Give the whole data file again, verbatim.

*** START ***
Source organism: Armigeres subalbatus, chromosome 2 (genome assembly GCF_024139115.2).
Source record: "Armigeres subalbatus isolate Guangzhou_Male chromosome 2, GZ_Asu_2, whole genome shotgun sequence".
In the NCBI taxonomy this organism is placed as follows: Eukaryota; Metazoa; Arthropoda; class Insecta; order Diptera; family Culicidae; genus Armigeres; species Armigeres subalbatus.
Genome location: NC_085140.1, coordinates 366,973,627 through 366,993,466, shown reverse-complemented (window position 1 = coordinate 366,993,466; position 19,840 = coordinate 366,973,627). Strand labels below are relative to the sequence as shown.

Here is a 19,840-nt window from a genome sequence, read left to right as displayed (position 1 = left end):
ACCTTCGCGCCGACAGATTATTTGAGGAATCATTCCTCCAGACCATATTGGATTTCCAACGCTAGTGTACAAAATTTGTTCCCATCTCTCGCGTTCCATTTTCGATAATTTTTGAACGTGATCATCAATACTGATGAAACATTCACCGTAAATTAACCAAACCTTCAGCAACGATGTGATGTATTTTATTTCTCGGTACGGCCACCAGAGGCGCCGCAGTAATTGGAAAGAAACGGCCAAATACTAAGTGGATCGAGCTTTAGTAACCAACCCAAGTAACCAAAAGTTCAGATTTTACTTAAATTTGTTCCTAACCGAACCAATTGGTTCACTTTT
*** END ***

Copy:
Source organism: Armigeres subalbatus, chromosome 2 (genome assembly GCF_024139115.2).
Source record: "Armigeres subalbatus isolate Guangzhou_Male chromosome 2, GZ_Asu_2, whole genome shotgun sequence".
In the NCBI taxonomy this organism is placed as follows: Eukaryota; Metazoa; Arthropoda; class Insecta; order Diptera; family Culicidae; genus Armigeres; species Armigeres subalbatus.
Genome location: NC_085140.1, coordinates 366,973,627 through 366,993,466, shown reverse-complemented (window position 1 = coordinate 366,993,466; position 19,840 = coordinate 366,973,627). Strand labels below are relative to the sequence as shown.

Here is a 19,840-nt window from a genome sequence, read left to right as displayed (position 1 = left end):
ACCTTCGCGCCGACAGATTATTTGAGGAATCATTCCTCCAGACCATATTGGATTTCCAACGCTAGTGTACAAAATTTGTTCCCATCTCTCGCGTTCCATTTTCGATAATTTTTGAACGTGATCATCAATACTGATGAAACATTCACCGTAAATTAACCAAACCTTCAGCAACGATGTGATGTATTTTATTTCTCGGTACGGCCACCAGAGGCGCCGCAGTAATTGGAAAGAAACGGCCAAATACTAAGTGGATCGAGCTTTAGTAACCAACCCAAGTAACCAAAAGTTCAGATTTTACTTAAATTTGTTCCTAACCGAACCAATTGGTTCACTTTT